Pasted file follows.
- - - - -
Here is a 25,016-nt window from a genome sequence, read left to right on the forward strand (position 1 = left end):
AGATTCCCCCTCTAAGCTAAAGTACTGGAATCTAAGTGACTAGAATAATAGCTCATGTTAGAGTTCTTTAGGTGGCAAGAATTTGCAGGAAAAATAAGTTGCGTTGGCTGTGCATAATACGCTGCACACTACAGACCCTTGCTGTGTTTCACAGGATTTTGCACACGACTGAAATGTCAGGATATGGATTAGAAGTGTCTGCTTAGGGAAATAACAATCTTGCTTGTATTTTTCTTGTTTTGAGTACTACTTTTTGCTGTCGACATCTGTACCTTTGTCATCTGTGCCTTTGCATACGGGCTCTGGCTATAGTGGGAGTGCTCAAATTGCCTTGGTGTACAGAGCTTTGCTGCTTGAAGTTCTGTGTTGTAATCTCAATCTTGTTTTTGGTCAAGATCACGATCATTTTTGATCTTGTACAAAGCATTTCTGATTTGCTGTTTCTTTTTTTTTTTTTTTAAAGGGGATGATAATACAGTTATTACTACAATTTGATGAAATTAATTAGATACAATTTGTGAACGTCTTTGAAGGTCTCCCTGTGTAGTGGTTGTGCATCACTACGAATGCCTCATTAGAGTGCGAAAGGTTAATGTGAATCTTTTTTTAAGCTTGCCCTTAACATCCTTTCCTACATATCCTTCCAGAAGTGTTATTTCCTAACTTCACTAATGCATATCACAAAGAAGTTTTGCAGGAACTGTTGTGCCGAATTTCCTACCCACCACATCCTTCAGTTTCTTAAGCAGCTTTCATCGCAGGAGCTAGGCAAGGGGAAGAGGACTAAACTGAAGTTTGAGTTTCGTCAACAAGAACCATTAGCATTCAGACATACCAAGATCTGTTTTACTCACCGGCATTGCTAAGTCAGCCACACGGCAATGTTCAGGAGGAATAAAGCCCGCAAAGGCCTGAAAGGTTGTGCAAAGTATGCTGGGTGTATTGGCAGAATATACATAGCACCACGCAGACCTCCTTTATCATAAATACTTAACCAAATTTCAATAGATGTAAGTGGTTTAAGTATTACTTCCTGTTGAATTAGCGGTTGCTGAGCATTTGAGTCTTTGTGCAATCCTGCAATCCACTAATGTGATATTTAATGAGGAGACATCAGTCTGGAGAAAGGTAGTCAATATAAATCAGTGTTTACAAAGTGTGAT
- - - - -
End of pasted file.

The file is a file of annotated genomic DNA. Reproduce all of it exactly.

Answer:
Here is a 25,016-nt window from a genome sequence, read left to right on the forward strand (position 1 = left end):
AGATTCCCCCTCTAAGCTAAAGTACTGGAATCTAAGTGACTAGAATAATAGCTCATGTTAGAGTTCTTTAGGTGGCAAGAATTTGCAGGAAAAATAAGTTGCGTTGGCTGTGCATAATACGCTGCACACTACAGACCCTTGCTGTGTTTCACAGGATTTTGCACACGACTGAAATGTCAGGATATGGATTAGAAGTGTCTGCTTAGGGAAATAACAATCTTGCTTGTATTTTTCTTGTTTTGAGTACTACTTTTTGCTGTCGACATCTGTACCTTTGTCATCTGTGCCTTTGCATACGGGCTCTGGCTATAGTGGGAGTGCTCAAATTGCCTTGGTGTACAGAGCTTTGCTGCTTGAAGTTCTGTGTTGTAATCTCAATCTTGTTTTTGGTCAAGATCACGATCATTTTTGATCTTGTACAAAGCATTTCTGATTTGCTGTTTCTTTTTTTTTTTTTTTAAAGGGGATGATAATACAGTTATTACTACAATTTGATGAAATTAATTAGATACAATTTGTGAACGTCTTTGAAGGTCTCCCTGTGTAGTGGTTGTGCATCACTACGAATGCCTCATTAGAGTGCGAAAGGTTAATGTGAATCTTTTTTTAAGCTTGCCCTTAACATCCTTTCCTACATATCCTTCCAGAAGTGTTATTTCCTAACTTCACTAATGCATATCACAAAGAAGTTTTGCAGGAACTGTTGTGCCGAATTTCCTACCCACCACATCCTTCAGTTTCTTAAGCAGCTTTCATCGCAGGAGCTAGGCAAGGGGAAGAGGACTAAACTGAAGTTTGAGTTTCGTCAACAAGAACCATTAGCATTCAGACATACCAAGATCTGTTTTACTCACCGGCATTGCTAAGTCAGCCACACGGCAATGTTCAGGAGGAATAAAGCCCGCAAAGGCCTGAAAGGTTGTGCAAAGTATGCTGGGTGTATTGGCAGAATATACATAGCACCACGCAGACCTCCTTTATCATAAATACTTAACCAAATTTCAATAGATGTAAGTGGTTTAAGTATTACTTCCTGTTGAATTAGCGGTTGCTGAGCATTTGAGTCTTTGTGCAATCCTGCAATCCACTAATGTGATATTTAATGAGGAGACATCAGTCTGGAGAAAGGTAGTCAATATAAATCAGTGTTTACAAAGTGTGAT